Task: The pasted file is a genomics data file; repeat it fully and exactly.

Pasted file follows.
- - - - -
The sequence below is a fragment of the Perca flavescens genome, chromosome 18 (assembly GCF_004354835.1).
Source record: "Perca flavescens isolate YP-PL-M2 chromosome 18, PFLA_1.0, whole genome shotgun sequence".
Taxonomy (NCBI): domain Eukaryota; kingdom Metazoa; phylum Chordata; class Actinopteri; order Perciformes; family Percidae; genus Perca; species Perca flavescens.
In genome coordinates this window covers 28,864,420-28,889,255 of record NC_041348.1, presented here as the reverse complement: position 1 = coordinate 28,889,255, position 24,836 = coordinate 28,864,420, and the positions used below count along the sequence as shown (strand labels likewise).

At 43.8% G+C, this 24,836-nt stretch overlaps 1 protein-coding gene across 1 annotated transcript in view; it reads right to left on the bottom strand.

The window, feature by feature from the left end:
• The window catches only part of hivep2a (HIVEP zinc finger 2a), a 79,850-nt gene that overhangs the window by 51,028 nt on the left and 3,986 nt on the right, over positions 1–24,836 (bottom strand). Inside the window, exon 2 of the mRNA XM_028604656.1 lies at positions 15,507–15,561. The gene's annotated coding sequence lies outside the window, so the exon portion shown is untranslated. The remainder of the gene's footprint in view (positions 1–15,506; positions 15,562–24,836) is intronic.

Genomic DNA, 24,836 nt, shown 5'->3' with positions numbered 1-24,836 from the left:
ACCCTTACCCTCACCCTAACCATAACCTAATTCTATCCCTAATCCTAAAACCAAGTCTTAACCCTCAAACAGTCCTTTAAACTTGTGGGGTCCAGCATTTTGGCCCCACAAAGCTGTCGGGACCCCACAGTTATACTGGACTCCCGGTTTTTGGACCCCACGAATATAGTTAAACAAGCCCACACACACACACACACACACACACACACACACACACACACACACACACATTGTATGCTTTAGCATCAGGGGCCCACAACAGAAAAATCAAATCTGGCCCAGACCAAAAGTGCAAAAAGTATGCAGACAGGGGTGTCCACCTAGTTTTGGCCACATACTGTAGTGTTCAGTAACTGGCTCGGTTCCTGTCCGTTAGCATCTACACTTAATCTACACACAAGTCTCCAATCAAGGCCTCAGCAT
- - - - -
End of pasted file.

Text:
The sequence below is a fragment of the Perca flavescens genome, chromosome 18 (assembly GCF_004354835.1).
Source record: "Perca flavescens isolate YP-PL-M2 chromosome 18, PFLA_1.0, whole genome shotgun sequence".
Taxonomy (NCBI): domain Eukaryota; kingdom Metazoa; phylum Chordata; class Actinopteri; order Perciformes; family Percidae; genus Perca; species Perca flavescens.
In genome coordinates this window covers 28,864,420-28,889,255 of record NC_041348.1, presented here as the reverse complement: position 1 = coordinate 28,889,255, position 24,836 = coordinate 28,864,420, and the positions used below count along the sequence as shown (strand labels likewise).

At 43.8% G+C, this 24,836-nt stretch overlaps 1 protein-coding gene across 1 annotated transcript in view; it reads right to left on the bottom strand.

The window, feature by feature from the left end:
• The window catches only part of hivep2a (HIVEP zinc finger 2a), a 79,850-nt gene that overhangs the window by 51,028 nt on the left and 3,986 nt on the right, over positions 1–24,836 (bottom strand). Inside the window, exon 2 of the mRNA XM_028604656.1 lies at positions 15,507–15,561. The gene's annotated coding sequence lies outside the window, so the exon portion shown is untranslated. The remainder of the gene's footprint in view (positions 1–15,506; positions 15,562–24,836) is intronic.

Genomic DNA, 24,836 nt, shown 5'->3' with positions numbered 1-24,836 from the left:
ACCCTTACCCTCACCCTAACCATAACCTAATTCTATCCCTAATCCTAAAACCAAGTCTTAACCCTCAAACAGTCCTTTAAACTTGTGGGGTCCAGCATTTTGGCCCCACAAAGCTGTCGGGACCCCACAGTTATACTGGACTCCCGGTTTTTGGACCCCACGAATATAGTTAAACAAGCCCACACACACACACACACACACACACACACACACACACACACACACACACATTGTATGCTTTAGCATCAGGGGCCCACAACAGAAAAATCAAATCTGGCCCAGACCAAAAGTGCAAAAAGTATGCAGACAGGGGTGTCCACCTAGTTTTGGCCACATACTGTAGTGTTCAGTAACTGGCTCGGTTCCTGTCCGTTAGCATCTACACTTAATCTACACACAAGTCTCCAATCAAGGCCTCAGCAT